Monday, January 10, 2005


Bush Getting Ready to Declare Victory and Run

In keeping with Mr. Bush's demand for more "good news" from Iraq, I imagine Mr. Bush's most recent briefing on Iraq went something like this:

President Bush: "So, what's the good news from Iraq today?"

Nervous Aide: "Well, the vast majority of the Iraqi police force was NOT assassinated yesterday."

President Bush: "Excellent! Get Baghdad's Deputy Chief of Police on the phone. I want to congratulate him."

Nervous Aide: "Unfortunately, sir, the BBC reports that he isn't in the majority..."

Baghdad's deputy police chief has been killed outside his home in the south of the Iraqi capital.

Brigadier Amer Ali Nayef was shot dead along with his son, Khalid Amer - also a policeman - as they left the family home for work in the south of the city.

Violence has been escalating in Iraq ahead of elections due on 30 January.

This is the second killing of a senior official in less than a week. Last Tuesday, Baghdad governor Ali al-Haidri was shot dead in a roadside ambush.

As for the upcoming "corner-turning" elections, the New York Times' Bob Herbert notes:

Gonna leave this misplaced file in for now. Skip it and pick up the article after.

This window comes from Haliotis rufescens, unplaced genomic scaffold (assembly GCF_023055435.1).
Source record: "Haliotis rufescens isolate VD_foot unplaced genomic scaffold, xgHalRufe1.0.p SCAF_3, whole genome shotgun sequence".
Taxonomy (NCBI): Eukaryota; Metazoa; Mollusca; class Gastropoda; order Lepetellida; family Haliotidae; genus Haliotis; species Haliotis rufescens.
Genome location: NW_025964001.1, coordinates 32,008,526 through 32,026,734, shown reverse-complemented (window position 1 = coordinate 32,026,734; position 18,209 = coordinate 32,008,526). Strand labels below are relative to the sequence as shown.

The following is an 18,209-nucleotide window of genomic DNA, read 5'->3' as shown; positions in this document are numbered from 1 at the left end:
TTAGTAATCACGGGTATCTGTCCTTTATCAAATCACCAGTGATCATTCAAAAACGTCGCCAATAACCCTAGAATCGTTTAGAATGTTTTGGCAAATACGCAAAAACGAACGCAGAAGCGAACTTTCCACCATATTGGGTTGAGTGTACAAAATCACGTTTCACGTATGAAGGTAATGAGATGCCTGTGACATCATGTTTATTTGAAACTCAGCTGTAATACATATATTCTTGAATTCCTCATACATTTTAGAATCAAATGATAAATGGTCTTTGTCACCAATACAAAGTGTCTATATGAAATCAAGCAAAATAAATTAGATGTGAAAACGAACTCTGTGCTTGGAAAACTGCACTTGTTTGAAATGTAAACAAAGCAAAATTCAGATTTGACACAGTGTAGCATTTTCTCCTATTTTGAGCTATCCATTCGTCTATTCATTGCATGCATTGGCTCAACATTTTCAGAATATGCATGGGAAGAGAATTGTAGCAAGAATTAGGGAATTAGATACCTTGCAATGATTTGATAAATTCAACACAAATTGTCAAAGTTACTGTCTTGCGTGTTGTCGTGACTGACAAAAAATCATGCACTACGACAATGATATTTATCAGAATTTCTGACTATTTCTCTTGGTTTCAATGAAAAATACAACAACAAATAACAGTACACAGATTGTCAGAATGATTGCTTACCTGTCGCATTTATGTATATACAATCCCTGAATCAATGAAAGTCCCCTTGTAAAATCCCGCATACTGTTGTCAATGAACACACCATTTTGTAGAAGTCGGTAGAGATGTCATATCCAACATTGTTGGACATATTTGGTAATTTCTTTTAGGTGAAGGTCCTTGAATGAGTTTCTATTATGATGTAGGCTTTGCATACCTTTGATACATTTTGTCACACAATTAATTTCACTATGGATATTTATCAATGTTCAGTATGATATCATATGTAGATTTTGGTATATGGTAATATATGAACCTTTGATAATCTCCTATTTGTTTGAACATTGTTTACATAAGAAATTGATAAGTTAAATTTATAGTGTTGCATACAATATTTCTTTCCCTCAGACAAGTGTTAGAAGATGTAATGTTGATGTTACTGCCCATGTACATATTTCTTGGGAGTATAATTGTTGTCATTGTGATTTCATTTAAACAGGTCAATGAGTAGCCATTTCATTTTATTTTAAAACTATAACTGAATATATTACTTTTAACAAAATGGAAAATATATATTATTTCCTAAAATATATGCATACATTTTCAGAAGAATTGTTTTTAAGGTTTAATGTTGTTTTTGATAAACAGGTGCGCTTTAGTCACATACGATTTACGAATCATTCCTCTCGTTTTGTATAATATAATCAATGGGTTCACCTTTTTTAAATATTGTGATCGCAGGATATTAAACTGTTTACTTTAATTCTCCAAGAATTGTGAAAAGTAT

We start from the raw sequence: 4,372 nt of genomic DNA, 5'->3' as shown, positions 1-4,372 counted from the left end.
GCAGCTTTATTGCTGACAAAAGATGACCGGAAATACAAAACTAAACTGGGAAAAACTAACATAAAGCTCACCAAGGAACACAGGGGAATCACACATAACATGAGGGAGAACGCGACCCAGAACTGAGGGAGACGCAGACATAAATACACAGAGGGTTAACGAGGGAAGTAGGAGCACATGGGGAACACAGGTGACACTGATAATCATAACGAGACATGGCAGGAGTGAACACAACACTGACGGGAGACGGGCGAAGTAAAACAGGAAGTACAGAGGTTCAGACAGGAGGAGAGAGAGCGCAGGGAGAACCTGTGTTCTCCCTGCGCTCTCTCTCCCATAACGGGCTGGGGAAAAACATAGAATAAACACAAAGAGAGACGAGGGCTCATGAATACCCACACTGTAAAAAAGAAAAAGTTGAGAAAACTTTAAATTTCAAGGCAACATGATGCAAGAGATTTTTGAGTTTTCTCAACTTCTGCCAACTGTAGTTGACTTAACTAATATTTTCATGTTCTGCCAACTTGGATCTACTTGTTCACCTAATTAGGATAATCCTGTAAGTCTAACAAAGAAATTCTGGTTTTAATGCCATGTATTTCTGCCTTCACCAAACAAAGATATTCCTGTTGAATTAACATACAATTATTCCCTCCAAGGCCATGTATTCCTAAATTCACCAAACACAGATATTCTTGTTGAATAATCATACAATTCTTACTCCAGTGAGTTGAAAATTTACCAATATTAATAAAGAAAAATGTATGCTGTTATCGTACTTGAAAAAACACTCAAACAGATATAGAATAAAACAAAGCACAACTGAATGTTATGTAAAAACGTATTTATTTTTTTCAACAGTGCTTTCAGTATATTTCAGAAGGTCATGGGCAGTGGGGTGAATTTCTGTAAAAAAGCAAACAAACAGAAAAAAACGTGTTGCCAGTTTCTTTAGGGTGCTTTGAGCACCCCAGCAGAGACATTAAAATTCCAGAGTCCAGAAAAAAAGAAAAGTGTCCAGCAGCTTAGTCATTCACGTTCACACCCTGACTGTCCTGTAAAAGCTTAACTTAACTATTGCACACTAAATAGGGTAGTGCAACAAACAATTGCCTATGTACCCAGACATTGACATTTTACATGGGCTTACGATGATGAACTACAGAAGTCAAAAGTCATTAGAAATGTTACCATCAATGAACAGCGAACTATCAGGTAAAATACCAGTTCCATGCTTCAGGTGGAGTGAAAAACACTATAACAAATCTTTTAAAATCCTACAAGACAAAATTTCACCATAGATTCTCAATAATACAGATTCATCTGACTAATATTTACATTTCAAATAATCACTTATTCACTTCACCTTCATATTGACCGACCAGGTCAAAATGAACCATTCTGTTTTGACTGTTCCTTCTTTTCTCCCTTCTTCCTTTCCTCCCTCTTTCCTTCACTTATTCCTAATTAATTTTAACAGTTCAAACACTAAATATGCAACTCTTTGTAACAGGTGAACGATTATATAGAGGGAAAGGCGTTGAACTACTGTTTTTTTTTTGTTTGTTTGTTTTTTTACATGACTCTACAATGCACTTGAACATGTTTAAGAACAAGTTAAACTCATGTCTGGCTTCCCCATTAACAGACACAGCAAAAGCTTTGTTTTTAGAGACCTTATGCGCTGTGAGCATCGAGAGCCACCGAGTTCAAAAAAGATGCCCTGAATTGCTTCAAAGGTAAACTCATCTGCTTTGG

The unthinkable is getting a tentative purchase in the minds of the staunchest supporters of the war: that under the current circumstances, and given existing troop strengths, the U.S. and its Iraqi allies may not be able to prevail. Military officials are routinely talking about a major U.S. presence in Iraq that will last, at a minimum, into the next decade. That is not what most Americans believed when the Bush crowd so enthusiastically sold this war as a noble adventure that would be short and sweet, and would end with Iraqis tossing garlands of flowers at American troops.

It appears that Iranian-style theocracy, not democracy, will sweep the Middle East due to Mr. Bush's ill-fated adventurism. I wonder how far one hundred billion dollars (and counting) would have gone to save Social Security? I expect we'd have had enough change left over to rebuild Afganistan properly and pay down some of the deficit.


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